By, September 1941, the situation on the North Atlantic convoy routes had greatly improved for the British. The surfaced U-boat pack attacks to which the North Atlantic o-boats had turned in February 1941** had impractical in the presence of Allied air cover. In become April base 35 1941 the establishment of a Coastal Command air escort on Iceland extended the range of land-based air cover to degrees west. North Atlantic U-boats were then forced still farther westward. Since the German FW-200's range limited to 25 degrees west, and the North Atlantic U-boats lost the valuable reconnaissance aid that the FW's had provided, they thus were forced to locate the convoys on their own or with the aid of intelligence supplied by wireless from U-boat Command Headquarters in France. In addition, with the Allied introduction of the "end to end"--continuous--surface escort system for North Atlantic convoys in June 1941 the effectiveness of the North Atlantic U- oats was further limited. No longer could submarine attacks be executed without the possibility of interception. .

... after September 1941, Hitler decided to withdraw the majority of U-boats from the North Atlantic, positioning them west of Gibraltar and in the Mediterranean, Thus, when the escort ; carrier Audacity became available for escort duty at this time, her air complement reduced to eight Martlets, she was employed on the Gibraltar convoy route - where the increasing numbers of U-boats and German land-based bombers presented the most severe threat to Allied shipping. While these initial employments emphasized air defense, the Admiralty stated that "If and when this (the air) menace has been met and defeated it is HMS AIJDACITY in suggested that Audacity might well be used to carry TSR Action (the Swordfish torpedo bomber) aircraft so provide a convoy with its own antisubmarine patrols.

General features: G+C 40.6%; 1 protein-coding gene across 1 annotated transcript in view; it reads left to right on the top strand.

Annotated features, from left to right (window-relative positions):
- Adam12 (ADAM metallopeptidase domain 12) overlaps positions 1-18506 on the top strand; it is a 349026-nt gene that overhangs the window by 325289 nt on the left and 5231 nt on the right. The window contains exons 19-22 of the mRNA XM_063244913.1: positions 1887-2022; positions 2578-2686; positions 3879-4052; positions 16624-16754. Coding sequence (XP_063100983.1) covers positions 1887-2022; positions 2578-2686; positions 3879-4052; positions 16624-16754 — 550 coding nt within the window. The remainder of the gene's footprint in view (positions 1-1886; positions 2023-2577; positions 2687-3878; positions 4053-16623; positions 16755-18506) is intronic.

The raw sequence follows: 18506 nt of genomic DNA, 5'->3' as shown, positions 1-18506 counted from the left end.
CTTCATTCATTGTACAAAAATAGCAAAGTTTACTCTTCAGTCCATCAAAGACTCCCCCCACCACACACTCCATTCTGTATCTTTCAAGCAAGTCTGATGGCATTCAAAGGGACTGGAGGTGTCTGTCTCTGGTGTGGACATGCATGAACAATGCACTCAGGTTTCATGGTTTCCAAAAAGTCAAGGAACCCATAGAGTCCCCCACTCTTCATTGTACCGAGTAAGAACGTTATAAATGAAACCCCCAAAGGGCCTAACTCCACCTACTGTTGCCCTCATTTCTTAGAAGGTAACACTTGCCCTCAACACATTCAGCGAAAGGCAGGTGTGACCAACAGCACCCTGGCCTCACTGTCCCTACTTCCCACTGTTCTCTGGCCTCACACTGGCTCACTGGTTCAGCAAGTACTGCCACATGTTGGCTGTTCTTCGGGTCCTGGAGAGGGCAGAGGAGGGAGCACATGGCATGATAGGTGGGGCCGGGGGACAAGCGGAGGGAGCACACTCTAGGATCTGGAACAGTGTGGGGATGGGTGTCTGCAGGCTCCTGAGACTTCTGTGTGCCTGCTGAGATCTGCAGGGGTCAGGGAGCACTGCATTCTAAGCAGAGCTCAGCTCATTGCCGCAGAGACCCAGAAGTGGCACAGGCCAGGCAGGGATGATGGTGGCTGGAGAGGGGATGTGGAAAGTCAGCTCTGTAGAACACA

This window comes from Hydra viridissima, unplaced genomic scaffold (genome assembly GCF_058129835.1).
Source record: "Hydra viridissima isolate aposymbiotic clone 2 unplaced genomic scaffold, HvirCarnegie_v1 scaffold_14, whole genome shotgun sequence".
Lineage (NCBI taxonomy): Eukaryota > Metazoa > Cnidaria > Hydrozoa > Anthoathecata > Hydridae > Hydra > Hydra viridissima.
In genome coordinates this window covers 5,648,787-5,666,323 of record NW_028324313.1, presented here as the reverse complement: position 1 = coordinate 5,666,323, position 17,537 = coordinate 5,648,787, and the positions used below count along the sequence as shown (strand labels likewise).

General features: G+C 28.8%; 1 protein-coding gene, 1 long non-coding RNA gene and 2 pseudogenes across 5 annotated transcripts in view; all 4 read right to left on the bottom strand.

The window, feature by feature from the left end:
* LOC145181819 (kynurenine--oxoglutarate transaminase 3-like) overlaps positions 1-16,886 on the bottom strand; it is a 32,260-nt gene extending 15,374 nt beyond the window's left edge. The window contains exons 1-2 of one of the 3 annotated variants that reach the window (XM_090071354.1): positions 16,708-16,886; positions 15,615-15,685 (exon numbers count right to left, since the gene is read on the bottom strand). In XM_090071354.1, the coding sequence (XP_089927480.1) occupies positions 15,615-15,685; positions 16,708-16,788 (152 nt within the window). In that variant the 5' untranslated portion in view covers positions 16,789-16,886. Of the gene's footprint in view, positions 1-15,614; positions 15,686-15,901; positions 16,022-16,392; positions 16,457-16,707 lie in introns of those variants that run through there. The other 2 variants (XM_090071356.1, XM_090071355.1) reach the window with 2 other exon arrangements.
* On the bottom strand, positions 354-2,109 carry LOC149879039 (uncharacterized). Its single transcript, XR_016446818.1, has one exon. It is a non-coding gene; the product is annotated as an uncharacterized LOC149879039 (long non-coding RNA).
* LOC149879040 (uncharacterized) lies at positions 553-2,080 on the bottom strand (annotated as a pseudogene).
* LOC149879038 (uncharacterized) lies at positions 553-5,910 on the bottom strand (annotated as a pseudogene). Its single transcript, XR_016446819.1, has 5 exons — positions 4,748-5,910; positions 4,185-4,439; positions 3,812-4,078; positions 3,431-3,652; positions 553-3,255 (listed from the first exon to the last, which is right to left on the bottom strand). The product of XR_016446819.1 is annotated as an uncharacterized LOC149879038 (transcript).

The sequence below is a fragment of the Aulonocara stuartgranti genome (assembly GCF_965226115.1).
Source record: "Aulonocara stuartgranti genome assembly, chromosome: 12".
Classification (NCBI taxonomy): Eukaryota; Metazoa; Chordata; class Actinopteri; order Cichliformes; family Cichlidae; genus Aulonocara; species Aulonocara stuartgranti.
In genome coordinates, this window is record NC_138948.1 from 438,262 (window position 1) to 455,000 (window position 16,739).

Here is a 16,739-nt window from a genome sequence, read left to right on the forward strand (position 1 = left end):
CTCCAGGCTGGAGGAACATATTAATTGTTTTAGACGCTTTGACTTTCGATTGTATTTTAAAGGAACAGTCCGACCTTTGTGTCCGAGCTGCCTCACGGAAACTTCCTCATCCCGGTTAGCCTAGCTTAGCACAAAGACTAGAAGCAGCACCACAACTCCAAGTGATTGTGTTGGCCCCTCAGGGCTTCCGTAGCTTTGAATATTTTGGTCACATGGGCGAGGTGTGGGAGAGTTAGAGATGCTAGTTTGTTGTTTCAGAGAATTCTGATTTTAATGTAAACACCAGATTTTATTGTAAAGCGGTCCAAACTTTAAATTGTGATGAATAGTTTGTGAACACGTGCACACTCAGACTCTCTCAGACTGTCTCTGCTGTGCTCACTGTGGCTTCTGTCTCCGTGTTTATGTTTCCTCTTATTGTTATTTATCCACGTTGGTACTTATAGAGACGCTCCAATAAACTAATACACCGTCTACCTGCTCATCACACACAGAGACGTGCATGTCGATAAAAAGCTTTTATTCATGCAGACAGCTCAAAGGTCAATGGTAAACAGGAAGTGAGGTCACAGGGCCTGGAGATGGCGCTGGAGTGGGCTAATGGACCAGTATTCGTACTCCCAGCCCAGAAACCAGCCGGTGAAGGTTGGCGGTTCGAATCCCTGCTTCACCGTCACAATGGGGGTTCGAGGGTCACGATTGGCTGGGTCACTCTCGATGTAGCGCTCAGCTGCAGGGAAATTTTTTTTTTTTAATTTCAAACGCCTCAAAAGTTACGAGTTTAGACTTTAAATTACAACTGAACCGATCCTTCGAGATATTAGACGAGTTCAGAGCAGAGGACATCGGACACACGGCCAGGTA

Although Audacity never employed any torpedo-bombers as antisubmarine aircraft during her short career, her Martlet fighters flying in pairs on regular patrols sighted and forced down many u-boats. This confirmed the potential of ship-based aircraft for ASW. Despite the limited destructive power of their 50 caliber machine guns, the Martlets vigorously attacked any U-boat sighted. If the submarine submerged the Martlets dropped a sea-marker over the spot. They the.n flew over the marker so that Audacity could obtain an RDF fix on the position and dispatch surface escorts to the scene. These coordinated air-surface ASW tactics accounted for one submarine during Audacity's short career, and established an important precedent for future ASW. She did succeed in downing five FW-200 Condors before she in turn was lost on 21 December 1941 to U-741 at the specific order of Admiral Doenitz, who said of these convoy actions:

"The worst feature was the presence of the aircraft carrier. Small, fast, manoeuvrable aircraft circled the convoy continuously, so that when they were sighted the boats were repeatedly forced to submerge or withdraw. The presence of enemy aircraft also prevented any protracted shadowing or homing procedure by German aircraft. The sinking of the aircraft carrier is therefore of particular importance not only in this case but also in every future convoy action."